The following four potyviruses that also cause diseases of cucurbits can be distinguished from papaya ringspot virus on the basis of SDS-immunodiffusion tests: bean yellow mosaic virus (Provvidenti & Uyemoto, 1973; Purcifull & Hiebert, 1979); a potyvirus from cucurbits in Morocco (Fischer & Lockhart, 1974; Purcifull & Hiebert, 1979; Baum, Purcifull & Hiebert, 1979); zucchini yellow fleck virus (Vovlas, Hiebert & Russo, 1981); and zucchini yellow mosaic virus (Lisa et al., 1981). The last-named virus has been observed in cucurbits in various parts of the world (Lecoq, Lisa & Dellavalle, 1983; Lisa & Lecoq, 1984), sometimes in mixed infections with other potyviruses, including type W isolates of papaya ringspot virus (Purcifull et al., 1984a).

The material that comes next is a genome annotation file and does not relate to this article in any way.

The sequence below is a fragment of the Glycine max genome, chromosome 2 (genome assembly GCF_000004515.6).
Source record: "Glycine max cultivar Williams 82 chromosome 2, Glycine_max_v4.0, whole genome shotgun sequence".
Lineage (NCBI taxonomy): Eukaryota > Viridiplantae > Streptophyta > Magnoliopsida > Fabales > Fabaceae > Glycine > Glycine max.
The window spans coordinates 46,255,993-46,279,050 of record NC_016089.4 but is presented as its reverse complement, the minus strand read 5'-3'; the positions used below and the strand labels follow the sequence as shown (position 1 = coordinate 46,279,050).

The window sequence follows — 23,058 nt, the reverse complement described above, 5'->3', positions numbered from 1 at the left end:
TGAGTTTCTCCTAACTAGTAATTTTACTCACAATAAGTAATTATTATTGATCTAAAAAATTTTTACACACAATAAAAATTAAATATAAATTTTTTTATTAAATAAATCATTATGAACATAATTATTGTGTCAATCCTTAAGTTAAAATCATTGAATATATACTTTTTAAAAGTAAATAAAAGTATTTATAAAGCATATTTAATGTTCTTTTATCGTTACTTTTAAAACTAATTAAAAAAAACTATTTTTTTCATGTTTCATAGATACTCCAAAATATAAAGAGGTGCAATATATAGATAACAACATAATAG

Numerous other viruses cause diseases of cucurbits (Lovisolo, 1980). Cucumber mosaic virus (Francki, Mossop & Hatta, 1979) and squash mosaic virus (Campbell, 1971) can be distinguished from papaya ringspot virus by host reactions (Grogan, Hall & Kimble, 1959; Milne et al., 1969), by SDS-immunodiffusion tests (Purcifull, Christie & Lima, 1981; Purcifull et al., 1984a) and by light microscopic examination of the types of inclusion they induce in host cells (Christie & Edwardson, 1977).


References list for DPV: Papaya ringspot virus (292)

  1. Adlerz, J. econ. Ent. 65: 1303, 1972a.
  2. Adlerz, Pl. Dis. Reptr 56: 563, 1972b.